Richmond declares month of October Domestic Violence Awareness Month

From Left, Mayor Tom Butt,  Detectives Andrew Barbara and Robert Branch, Family Justice Center Executive Director Susun Kim, Lt. Matt Stonebraker and Capt. Al Walle.

From Left, Mayor Tom Butt, Detectives Andrew Barbara and Robert Branch, Family Justice Center Executive Director Susun Kim, Lt. Matt Stonebraker and Capt. Al Walle.

Richmond’s politicians, police leadership and community support groups joined together at the Richmond City Council meeting on Tuesday to declare their support for victims of domestic violence.

“It is important for potential victims of domestic violence to know that there are a lot of people in Richmond who want to help them, and that they are not alone,” said Northern District Richmond Police Captain Albert Walle.

Walle was in attendance as the five-member council joined a nationwide effort to declare the month of October to be Domestic Violence Awareness Month. It was clear to him and other city leaders that domestic violence remains a devastating problem in the city, as it does across the country and the world.

“I urge all Richmond citizens to actively participate in efforts to end violence in our schools, homes, places of work and communities. And encourage anyone suffering from domestic violence to seek assistance,” Mayor Tom Butt said.

Victims seeking help can find it difficult to get aid right away. Domestic violence hotlines receive more than 20,000 calls a day nationwide, according to the National Coalition Against Domestic Violence in the United States. But an attempt by Richmond Confidential to call a national hotline suggests that it may not be so easy to seek assistance. When contacting the National Domestic Violence Hotline at 1-800-799-7233, I made two phone calls. The first time I was on hold for 31 mins and the second time for 10 mins.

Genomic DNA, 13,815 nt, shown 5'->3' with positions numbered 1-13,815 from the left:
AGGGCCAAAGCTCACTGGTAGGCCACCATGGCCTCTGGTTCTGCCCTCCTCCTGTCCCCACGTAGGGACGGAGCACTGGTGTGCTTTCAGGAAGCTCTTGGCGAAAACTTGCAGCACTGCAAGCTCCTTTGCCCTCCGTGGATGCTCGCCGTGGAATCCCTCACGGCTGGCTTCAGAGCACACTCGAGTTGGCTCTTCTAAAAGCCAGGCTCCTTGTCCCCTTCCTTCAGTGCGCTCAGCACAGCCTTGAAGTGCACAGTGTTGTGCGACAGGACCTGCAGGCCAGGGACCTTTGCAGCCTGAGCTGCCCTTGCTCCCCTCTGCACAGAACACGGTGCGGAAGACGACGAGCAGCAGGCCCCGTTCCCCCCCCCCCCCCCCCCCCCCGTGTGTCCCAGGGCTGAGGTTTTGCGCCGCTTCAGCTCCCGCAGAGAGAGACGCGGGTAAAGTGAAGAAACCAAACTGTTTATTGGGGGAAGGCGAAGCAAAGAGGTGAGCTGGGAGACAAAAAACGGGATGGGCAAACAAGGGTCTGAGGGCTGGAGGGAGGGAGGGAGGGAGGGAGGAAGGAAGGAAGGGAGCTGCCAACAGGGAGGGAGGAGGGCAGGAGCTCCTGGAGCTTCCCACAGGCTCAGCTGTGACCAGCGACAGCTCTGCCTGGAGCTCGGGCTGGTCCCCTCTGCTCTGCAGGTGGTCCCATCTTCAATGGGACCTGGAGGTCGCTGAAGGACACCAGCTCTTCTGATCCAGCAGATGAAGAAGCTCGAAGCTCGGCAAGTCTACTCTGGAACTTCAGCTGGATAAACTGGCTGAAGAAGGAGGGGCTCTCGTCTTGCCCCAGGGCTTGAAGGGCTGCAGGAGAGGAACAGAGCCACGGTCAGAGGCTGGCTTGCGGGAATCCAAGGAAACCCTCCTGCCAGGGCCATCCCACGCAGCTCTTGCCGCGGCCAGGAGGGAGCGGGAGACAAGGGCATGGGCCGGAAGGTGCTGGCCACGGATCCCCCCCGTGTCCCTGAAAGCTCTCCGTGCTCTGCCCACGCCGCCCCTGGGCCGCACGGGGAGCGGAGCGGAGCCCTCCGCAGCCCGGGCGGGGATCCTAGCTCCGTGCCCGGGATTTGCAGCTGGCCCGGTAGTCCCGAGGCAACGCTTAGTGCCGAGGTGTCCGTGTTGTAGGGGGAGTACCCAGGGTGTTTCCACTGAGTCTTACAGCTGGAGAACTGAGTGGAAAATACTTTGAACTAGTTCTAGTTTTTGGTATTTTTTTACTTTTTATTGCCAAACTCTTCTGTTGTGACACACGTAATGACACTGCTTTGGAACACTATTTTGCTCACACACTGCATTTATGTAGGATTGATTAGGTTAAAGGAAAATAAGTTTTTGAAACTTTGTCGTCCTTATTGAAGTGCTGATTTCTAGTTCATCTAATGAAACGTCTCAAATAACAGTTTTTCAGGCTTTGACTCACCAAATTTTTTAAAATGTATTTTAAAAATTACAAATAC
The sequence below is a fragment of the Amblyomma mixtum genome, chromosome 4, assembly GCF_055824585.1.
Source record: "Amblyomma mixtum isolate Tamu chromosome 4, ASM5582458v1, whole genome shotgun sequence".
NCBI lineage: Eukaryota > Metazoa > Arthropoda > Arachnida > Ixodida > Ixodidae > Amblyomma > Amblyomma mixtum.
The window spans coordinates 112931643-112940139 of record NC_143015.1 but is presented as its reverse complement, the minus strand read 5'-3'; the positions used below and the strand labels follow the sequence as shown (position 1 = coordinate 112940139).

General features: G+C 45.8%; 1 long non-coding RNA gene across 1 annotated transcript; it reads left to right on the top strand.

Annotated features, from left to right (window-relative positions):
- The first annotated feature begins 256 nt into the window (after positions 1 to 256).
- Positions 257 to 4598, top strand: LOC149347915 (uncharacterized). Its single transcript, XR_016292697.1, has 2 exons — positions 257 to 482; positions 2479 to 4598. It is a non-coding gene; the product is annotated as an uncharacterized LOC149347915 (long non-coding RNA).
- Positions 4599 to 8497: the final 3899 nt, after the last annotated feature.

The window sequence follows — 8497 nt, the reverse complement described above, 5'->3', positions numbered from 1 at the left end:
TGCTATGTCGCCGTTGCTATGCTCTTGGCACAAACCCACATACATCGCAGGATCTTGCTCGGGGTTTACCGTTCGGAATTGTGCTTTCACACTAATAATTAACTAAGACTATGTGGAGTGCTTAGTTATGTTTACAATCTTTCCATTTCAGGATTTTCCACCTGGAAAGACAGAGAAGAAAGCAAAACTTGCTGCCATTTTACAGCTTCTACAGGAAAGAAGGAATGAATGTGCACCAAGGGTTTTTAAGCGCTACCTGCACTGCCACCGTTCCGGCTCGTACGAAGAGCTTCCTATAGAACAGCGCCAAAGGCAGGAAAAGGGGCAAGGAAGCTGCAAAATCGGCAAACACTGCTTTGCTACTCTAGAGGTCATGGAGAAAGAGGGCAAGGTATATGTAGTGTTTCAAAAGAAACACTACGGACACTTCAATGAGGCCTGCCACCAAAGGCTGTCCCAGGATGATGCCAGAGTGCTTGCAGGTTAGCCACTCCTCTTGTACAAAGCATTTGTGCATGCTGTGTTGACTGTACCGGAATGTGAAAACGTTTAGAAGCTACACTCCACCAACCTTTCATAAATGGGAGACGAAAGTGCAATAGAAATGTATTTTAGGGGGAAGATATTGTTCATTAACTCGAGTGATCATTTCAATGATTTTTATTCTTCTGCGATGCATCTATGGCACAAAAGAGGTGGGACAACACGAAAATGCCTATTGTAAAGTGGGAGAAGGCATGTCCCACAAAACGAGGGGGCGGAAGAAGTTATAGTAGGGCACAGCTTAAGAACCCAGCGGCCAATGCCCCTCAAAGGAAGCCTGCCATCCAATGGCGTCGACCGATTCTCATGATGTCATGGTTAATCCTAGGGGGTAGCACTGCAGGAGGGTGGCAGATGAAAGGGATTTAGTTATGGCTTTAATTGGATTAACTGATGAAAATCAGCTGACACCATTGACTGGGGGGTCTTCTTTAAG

Richmond Confidential also called the 24-hour toll free crisis hotline of STAND!, a local organization working to help solve domestic violence, sexual assault, and child abuse, and the call was answered right away.

Asked why it took 31 minutes to pick up, a spokeswoman for the national hotline said, “I cannot give you that information.”

An average of 20 people are physically abused by an intimate partner every minute, the national domestic violence coalition says.

United States government data confirms domestic violence remains pervasive. More than 12 million men and women in the United States will experience physical violence each year by a current or former partner before the age of 18, according to the Centers for Disease Control and Prevention. One in four women and one in seven men reported having experienced severe physical violence from an intimate partner in their lifetime.

Several Richmond organizations are participating in the month-long awareness campaign, including the Family Justice Center. It is a one-stop center for survivors of domestic violence, sexual assault, child abuse, elder abuse and human trafficking.

According to the center, it saw a 300 percent increase in the number of people it served between 2014 and 2017. Last year, the center served 1,043 families, of which 814 families, or 78 percent, were victims of domestic violence in Richmond.

“Part of the reason for this increase is community awareness and increased resources at the center,” said Susun Kim, executive director of the Justice Center.

The center not only tries to help victims find a safe place, but also offers a leadership program to help survivors become community leaders. There are no fees for any services provided at the center.

Anyone concerned about domestic violence can make a complaint by calling the Family Justice Center at 510-974-7200, STAND! at 1-800-215-5555, or the National Domestic Violence Hotline at 1-800-799-7233, which offers a Spanish language option.

Filed under: Featured, Front, Health

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